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Now may the God of hope fill you with all joy and peace in believing, tht you may abound in hope by the power of the Holy Spirit.

Romans 15:13

Christmas Swag on Main

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I will dwell in them and walk among them, I will be their God, and they shall be My people.

2 Cor 6:16

Black Coffee

Good communication is as stimulating as black coffee, and just as hard to sleep after.

~ Anne Morrow Lindbergh ~

A good friend represents a world in us, a world possibly not born until they arrive,and it is only by this meeting that a new world is born.

~ Anais Nin ~ Posted by Picasa

An Eye in Common with Our Own

It is hard to believe that anything is worthwhile, unless there is some eye in common with our own, some brief word uttered now and then to imply that what is infinitely precious to us is precious alike to another mind.

~ George Eliot ~Posted by Picasa

Wednesday, December 28, 2005

Ghost Town Wreath

A lonely ghost town with scarcly a human in view, but a cheerful Christmas wreath finds time to grace a porch post with good tidings.

Table Through Chairs

A Christmas table from a child's point of view.

Days Gone By

Our hearts grow tender with childhood memories and love of kindred, and we are better throughout the year for having, in spirit, become a child again at Christmas-time.

~Laura Ingalls Wilder ~

Christmas at Faraway Ranch

Biscuits and braided bread on holiday table.

Quilted Star of Christmas

I have always thought of Christmas time as a good time; a kind, forgiving, charitable, pleasant time; the only time of, in the long calendar of the year, when men and women seem by one consent to open their shut-up hearts freely.

-Charles Dickens

Welcome Lights

A circle. . .a place for family to share and create memories. . .in readiness.

And the Clock Strikes --- CHRISTMAS!

Christmas-that magic blanket that wraps itself about us, that something so intangible that it is like a fragrance. It may weave a spell of nostalgia. Christmas may be a day of feasting, or of prayer, but always it will be a day of remembrance– a day in which we think of everything we have ever loved.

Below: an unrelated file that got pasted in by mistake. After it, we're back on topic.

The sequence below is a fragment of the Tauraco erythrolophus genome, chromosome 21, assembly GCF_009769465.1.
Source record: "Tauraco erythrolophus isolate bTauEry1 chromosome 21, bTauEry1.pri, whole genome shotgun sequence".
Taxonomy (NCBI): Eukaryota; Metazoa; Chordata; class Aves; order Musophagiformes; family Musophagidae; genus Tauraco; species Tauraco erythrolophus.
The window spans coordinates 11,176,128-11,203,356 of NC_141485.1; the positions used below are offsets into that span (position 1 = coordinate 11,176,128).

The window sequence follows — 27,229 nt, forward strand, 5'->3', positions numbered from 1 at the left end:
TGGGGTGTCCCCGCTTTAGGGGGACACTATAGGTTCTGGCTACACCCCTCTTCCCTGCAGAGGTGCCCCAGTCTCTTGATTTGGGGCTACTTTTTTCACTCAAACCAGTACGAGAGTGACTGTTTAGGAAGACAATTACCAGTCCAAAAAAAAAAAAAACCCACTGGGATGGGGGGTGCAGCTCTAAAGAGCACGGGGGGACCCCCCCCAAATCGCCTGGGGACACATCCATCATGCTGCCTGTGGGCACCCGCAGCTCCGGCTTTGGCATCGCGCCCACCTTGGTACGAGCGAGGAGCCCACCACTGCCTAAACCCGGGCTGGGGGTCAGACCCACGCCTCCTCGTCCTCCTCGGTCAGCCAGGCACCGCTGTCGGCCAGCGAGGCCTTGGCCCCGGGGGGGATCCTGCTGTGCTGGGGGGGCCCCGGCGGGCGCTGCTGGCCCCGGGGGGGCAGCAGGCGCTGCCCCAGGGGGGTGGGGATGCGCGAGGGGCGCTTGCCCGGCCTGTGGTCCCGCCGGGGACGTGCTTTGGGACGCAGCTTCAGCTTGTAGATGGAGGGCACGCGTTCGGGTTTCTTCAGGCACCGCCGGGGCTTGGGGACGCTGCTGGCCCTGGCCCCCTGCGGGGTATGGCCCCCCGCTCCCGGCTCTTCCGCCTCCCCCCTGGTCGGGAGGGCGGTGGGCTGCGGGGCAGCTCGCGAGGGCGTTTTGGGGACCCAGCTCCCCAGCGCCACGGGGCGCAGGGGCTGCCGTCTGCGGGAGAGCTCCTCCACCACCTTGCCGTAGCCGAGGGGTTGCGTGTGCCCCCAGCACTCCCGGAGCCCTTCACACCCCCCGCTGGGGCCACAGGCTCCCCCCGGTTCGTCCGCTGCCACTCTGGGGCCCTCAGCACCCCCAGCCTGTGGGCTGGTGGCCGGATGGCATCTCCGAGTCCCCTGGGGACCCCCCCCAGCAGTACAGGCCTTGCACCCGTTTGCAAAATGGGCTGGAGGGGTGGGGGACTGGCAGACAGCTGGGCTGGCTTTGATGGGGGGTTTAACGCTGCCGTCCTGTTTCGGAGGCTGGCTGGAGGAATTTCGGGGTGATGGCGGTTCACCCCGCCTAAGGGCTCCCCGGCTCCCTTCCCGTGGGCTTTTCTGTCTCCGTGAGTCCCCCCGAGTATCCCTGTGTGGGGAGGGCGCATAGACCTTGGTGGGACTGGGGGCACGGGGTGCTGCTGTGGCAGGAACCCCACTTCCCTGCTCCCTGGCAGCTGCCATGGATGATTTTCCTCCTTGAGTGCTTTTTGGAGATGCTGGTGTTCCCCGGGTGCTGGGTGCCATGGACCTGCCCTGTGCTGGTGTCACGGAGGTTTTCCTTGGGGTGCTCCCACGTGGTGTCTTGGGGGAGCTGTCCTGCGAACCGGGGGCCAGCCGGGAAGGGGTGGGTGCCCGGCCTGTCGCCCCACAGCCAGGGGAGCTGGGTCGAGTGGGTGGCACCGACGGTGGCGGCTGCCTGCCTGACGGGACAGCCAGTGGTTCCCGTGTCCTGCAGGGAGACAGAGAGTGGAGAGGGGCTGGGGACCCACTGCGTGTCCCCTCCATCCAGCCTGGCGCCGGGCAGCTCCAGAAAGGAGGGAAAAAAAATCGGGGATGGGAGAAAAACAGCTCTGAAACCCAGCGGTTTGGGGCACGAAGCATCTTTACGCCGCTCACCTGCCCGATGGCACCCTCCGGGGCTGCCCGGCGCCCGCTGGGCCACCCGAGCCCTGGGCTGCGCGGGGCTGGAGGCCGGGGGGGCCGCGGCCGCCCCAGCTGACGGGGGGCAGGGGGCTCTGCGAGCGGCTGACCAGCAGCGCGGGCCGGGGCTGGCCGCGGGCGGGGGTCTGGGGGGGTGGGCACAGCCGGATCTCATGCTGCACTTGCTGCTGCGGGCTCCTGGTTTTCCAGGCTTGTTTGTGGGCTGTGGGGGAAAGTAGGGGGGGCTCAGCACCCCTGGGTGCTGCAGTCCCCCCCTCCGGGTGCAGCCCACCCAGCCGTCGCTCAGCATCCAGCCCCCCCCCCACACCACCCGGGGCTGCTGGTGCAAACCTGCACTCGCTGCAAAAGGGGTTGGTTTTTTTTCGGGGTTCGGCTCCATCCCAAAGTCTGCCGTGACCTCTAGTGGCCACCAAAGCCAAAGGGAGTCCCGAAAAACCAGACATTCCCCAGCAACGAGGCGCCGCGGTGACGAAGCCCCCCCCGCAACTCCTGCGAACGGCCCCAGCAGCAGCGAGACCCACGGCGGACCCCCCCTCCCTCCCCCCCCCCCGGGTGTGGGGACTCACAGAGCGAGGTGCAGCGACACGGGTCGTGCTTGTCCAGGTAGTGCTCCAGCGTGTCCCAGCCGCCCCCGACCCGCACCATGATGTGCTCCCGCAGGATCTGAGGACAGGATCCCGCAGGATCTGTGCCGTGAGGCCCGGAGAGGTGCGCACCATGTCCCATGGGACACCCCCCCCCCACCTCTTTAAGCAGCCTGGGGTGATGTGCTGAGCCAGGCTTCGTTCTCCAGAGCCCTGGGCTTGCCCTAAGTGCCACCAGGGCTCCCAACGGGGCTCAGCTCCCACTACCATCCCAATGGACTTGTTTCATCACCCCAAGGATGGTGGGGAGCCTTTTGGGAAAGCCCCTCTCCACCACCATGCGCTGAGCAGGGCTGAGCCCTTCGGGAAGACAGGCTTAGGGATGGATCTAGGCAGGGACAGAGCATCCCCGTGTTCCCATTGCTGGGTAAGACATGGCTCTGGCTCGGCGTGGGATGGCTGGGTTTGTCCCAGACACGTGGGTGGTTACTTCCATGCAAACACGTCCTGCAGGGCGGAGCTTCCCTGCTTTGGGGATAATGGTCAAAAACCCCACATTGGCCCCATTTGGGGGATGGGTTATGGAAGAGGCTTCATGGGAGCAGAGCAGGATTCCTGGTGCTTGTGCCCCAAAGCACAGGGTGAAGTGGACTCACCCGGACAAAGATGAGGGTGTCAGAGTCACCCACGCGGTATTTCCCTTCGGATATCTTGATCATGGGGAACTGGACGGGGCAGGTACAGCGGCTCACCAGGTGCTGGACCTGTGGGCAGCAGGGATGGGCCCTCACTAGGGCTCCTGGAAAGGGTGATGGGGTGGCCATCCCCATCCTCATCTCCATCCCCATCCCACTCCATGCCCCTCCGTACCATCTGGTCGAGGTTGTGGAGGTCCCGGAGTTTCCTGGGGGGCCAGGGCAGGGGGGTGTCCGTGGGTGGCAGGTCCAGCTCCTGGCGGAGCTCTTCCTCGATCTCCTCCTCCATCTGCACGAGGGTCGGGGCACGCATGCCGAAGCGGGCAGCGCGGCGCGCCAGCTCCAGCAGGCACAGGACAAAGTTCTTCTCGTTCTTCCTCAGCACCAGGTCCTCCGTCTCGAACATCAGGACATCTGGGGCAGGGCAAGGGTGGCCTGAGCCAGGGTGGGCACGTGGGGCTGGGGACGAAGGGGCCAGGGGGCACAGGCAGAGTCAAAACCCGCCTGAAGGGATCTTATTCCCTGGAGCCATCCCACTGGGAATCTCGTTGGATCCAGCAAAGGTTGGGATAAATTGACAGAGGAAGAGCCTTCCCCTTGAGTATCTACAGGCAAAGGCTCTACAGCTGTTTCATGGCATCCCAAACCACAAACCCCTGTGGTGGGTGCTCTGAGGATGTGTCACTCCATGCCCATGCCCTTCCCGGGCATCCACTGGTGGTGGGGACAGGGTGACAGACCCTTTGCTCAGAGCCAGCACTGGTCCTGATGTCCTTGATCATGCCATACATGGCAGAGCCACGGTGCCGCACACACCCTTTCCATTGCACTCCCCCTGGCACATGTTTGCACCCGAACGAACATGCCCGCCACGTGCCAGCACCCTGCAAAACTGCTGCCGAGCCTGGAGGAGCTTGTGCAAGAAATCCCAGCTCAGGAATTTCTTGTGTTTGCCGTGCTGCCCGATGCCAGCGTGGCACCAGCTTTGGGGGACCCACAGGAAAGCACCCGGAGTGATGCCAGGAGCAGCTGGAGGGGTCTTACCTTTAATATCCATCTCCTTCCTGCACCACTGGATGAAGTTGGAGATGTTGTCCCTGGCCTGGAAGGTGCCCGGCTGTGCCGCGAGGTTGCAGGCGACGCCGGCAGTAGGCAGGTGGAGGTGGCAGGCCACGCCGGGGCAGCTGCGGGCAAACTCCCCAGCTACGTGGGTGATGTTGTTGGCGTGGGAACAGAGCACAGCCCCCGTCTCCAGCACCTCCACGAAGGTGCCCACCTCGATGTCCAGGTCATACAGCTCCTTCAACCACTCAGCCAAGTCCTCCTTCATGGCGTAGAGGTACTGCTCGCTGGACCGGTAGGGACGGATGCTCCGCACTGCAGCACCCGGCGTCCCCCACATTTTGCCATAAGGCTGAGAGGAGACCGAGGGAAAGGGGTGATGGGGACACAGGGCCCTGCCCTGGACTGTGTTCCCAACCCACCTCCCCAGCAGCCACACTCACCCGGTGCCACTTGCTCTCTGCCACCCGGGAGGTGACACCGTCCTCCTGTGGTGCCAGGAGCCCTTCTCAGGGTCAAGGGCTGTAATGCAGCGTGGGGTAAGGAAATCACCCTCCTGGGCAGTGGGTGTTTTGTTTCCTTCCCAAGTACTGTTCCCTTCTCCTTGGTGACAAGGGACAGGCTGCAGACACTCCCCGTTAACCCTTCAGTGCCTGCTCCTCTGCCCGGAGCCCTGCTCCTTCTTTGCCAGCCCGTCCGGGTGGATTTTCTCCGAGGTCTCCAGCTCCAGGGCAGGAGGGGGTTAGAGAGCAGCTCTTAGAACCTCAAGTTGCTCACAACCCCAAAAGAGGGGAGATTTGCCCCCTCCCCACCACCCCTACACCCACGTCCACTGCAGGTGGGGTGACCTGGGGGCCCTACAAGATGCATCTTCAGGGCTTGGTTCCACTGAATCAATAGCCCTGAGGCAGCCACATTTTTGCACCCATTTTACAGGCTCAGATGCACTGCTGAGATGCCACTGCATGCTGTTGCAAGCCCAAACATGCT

~Augusta E. Rundel~

Nativity in Wood

Spinning characters from nativity scene. . .

A German Christmas

Porcelain Nativity

Aunt has this porcelain nativity displayed on a beautiful carved desk.

Nativity of Isreal

This beautiful nativity is handcrafted from special woods and was purchased by Aunt on one of her trips to Isreal.

Tuesday, December 27, 2005

Grandmother's Christmas Birthday

We enjoyed celebrating Grandma's 102 birthday with her this year. Aunt prepared a lovely, farm-style dinner. Table decor featured red apples and hunter green. Both went well with the beautiful Christmas decorations in her home. Great-uncle was able to attend (he's young at 90, compared to his older sister-in-law!). It was so special to be able to spend time with Grandma and the extended family.

Merry Christmas

A desert Christmas, this beautiful red ribbon adds a beautiful doorside greeting at Stovepipe Wells.

Tuesday, November 22, 2005

Point of View

by Shel Silverstein

Thanksgiving dinner's sad and thankless
Christmas dinner's dark and blue
When you stop and try to see it
From the turkey's point of view.

Sunday dinner isn't sunny
Easter feasts are just bad luck
When you see it from the viewpoint
of a chicken or a duck.

Oh how I once loved tuna salad
Pork, lobsters, lamb chops too
'Til I stopped and looked at dinner
From the dinner's point of view.

Monday, November 21, 2005

Autumn Tea in Yellow's Cheer

Shiny Silver